I think it’s a couple of things:
1. Cost Savings
The problem here is that although you may save a little bit upfront, you may be losing on the back end due to lower overall deal value.
2. Retaining a Sense of Ownership
Business owners often struggle to share responsibilities. When there’s an important negotiation that could change the trajectory of their business, they want to own the victory or defeat *completely*. This leads them to want to handle it themselves. Then when it gets complicated or confusing they call us.
3. There is a general reluctance to bring in lawyers in a deal as there is a preconceived notion that:
a. They will “unnecessarily” lengthen and complicate the deal closing; and
b. It will seem to the other party that you don’t trust them enough to not involve lawyers.
I do believe in part, that these two concerns are telling and indicate the business partners already know they are not getting the best or fairest of terms but would rather move forward since the deal is either the best priced or there is an urgent business need that can’t wait or both.
4. They believe that attorneys can’t negotiate.
I’ve heard this a lot and experienced it myself. As a business lawyer who is a negotiation professor at the law school and MBA level and negotiates regularly with other attorneys, I can definitely understand this concern.
When vetting attorneys, you can’t just look for legal skills, you have to look for negotiation skills blended with business savvy. Not all lawyers are well trained in negotiation. For example, there may be certain instances where the “traditional” legal approach may negatively impact the business side of the transaction. This is where creativity comes into play. Your lawyer will need to create a solution that puts you in the best position to succeed in the negotiation while still providing maximum legal protection.
How to Choose the Right Lawyer for Your Business
Finding the right lawyer for your needs can feel like a maze. Like many consumer transactions, research is essential. Start with the names of several attorneys, personal referrals are typically the best place to start. Ask business associates, friends and neighbors for their recommendations and why they feel they are the best choice.
Using resources like the state bar associations can help you narrow down your search to only those who practice law in the field you require assistance.
Just like many consumer products, online resources like Martindale Hubble, Avvo and Lawyers.com offer consumer and peer reviews, that way you can see how others have rated their experience with a specific attorney.
Once selected, it’s time to being the evaluation process.
Be prepared with a list of questions, making notes along the way, so you can later compare the answers of each lawyer on your list. Important questions include:
- Area(s) of expertise. There are various areas of practice in the legal field, and many attorneys handle cases in specialized areas.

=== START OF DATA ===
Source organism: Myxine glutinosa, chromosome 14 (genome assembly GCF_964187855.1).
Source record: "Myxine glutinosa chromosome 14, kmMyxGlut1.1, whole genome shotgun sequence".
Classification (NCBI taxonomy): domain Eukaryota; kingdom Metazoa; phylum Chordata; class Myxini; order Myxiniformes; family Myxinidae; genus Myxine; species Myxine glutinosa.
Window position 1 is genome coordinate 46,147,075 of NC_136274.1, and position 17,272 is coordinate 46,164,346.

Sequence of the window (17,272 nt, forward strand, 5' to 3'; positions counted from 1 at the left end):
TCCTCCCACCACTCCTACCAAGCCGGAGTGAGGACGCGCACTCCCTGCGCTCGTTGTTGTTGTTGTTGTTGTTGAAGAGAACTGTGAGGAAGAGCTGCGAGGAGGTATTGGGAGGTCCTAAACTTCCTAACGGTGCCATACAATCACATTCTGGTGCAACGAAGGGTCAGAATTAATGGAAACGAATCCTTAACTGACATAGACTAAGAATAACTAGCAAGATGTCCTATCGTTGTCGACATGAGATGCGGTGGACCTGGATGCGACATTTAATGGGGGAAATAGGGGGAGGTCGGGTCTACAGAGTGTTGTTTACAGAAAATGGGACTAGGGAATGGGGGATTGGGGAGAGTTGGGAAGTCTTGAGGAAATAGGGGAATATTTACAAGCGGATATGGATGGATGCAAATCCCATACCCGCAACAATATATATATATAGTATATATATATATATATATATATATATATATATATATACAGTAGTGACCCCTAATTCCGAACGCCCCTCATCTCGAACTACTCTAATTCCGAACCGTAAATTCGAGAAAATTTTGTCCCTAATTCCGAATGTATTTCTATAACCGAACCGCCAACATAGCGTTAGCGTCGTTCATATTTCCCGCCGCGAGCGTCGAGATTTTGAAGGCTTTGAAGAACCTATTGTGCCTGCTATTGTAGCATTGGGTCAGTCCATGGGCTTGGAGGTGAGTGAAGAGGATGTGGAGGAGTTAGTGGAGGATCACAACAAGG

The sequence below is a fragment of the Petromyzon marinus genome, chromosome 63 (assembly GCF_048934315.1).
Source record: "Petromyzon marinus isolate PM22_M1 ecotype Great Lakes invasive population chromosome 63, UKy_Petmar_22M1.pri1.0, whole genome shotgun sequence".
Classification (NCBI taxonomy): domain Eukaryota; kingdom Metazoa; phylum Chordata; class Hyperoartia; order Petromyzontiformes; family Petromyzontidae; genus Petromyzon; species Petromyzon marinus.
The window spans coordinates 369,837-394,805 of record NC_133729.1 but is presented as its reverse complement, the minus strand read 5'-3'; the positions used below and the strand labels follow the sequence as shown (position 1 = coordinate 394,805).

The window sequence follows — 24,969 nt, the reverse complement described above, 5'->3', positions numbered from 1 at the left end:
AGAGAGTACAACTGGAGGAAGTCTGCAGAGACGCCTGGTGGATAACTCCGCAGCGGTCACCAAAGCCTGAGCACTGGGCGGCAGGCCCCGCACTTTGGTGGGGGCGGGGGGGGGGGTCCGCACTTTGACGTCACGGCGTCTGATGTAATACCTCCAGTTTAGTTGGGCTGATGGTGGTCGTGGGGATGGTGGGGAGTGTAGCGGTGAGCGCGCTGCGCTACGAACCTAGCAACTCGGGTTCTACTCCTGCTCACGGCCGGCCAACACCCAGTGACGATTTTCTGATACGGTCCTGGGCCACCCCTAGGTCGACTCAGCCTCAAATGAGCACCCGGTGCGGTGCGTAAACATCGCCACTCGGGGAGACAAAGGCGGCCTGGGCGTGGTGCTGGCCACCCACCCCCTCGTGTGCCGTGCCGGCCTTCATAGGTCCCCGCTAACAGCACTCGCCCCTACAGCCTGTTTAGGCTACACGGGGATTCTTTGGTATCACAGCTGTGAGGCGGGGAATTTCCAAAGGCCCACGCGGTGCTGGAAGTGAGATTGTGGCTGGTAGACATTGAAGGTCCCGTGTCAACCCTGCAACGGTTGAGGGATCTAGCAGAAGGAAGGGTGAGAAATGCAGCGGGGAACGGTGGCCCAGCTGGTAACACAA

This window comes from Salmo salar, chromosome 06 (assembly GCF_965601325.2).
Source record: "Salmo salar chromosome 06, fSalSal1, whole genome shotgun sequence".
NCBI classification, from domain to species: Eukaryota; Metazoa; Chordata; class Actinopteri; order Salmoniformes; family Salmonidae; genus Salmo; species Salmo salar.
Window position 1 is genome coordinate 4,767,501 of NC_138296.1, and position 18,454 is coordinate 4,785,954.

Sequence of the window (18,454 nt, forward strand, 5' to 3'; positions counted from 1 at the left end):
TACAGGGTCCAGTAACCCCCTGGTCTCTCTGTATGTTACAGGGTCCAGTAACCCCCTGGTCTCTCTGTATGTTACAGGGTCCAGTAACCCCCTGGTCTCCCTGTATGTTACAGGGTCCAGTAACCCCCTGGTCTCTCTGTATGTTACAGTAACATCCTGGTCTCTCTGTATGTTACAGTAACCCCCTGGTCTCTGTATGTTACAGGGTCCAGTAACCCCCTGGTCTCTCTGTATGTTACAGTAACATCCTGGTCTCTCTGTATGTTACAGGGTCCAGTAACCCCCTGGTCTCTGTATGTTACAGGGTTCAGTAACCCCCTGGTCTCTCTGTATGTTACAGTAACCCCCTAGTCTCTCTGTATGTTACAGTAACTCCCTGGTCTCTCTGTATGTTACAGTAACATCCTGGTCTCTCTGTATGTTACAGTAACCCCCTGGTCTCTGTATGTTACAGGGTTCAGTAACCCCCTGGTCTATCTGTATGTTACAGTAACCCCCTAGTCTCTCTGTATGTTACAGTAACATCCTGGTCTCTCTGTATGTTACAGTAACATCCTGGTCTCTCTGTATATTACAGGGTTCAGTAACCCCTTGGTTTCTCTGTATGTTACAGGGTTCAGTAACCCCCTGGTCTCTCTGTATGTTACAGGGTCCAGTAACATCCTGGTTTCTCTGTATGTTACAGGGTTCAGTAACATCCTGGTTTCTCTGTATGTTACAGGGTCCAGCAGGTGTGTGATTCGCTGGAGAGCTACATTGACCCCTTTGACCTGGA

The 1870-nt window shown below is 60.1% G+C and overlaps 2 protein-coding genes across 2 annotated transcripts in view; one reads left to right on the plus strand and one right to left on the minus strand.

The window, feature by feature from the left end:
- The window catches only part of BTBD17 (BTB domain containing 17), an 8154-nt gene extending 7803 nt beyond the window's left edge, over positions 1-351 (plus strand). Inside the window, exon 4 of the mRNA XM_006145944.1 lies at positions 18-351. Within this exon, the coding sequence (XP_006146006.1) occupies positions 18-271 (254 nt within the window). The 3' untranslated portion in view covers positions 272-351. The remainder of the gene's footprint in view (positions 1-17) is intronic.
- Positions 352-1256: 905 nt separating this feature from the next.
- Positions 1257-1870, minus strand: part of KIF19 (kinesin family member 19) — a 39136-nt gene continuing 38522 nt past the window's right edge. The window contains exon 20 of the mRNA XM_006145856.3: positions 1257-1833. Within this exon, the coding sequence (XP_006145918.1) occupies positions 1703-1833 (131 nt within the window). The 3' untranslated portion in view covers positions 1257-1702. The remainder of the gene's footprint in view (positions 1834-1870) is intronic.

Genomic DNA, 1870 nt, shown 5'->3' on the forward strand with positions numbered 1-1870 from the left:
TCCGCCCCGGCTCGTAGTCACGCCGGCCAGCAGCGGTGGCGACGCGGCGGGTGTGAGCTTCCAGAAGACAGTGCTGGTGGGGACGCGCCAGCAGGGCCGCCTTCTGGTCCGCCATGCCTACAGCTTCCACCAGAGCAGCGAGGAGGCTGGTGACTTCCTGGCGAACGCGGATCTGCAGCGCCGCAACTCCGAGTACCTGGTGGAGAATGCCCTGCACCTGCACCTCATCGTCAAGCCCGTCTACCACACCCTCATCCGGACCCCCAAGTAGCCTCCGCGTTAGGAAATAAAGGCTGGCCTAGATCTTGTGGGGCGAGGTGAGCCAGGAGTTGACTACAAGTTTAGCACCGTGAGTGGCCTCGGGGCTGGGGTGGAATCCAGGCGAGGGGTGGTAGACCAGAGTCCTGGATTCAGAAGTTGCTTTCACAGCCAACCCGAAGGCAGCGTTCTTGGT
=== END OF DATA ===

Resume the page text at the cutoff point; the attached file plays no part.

- Potential legal fees. It is important to know how much your attorney will charge, as legal advice can become quite costly. During your consultation, a lawyer should be able to provide you with an estimate, based on the information provided about your case.
- Legal Team. Depending on the size of the law firm, some lawyers work alone while others have paralegals on their team. This allows them to outsource some of the legal work and can help in keeping legal costs down. Legal teams in mid-size to large law firms can also provide expert legal advice outside of your counsels specialized area of expertise for future questions or concerns.
- Communication. What is their preferred method of communication? What does typical response time look like? Every attorney will be handling several cases in conjunction to yours, it is important to make sure the lawyer you hire will communicate with you in a timely manner.
- Case studies. Vetting an attorney based on their negotiation skills can seem difficult, but an easy way to understand how the lawyer handles unique cases can be seen in case studies. These provide broad descriptions of cases and their outcomes.
Asking these questions will help you evaluate your attorney’s skills and make the right choice for you and your business.
5. They don’t understand the negotiation process.
One of my followers shared this with me recently:
“I recently was asked to review a friend’s email to a potential business partner from a purely proofreading/quality of writing standpoint – but it was clear that my friend needed legal advice because they didn’t understand that this casual communication was part of their negotiation. Just because you aren’t getting to the micro level doesn’t mean the macro discussion isn’t part of the negotiation.”
Negotiation is a never-ending game of chess. You’re constantly positioning yourself with each interaction. It’s important to recognize that each interaction with the other side has the potential to impact the business and/or legal dynamics of the negotiation. Bringing your lawyer into the picture sooner helps to make sure that you avoid the possibility of inadvertently putting yourself in a problematic legal position.
Make sure to be proactive in your negotiations and seek counsel sooner rather than later.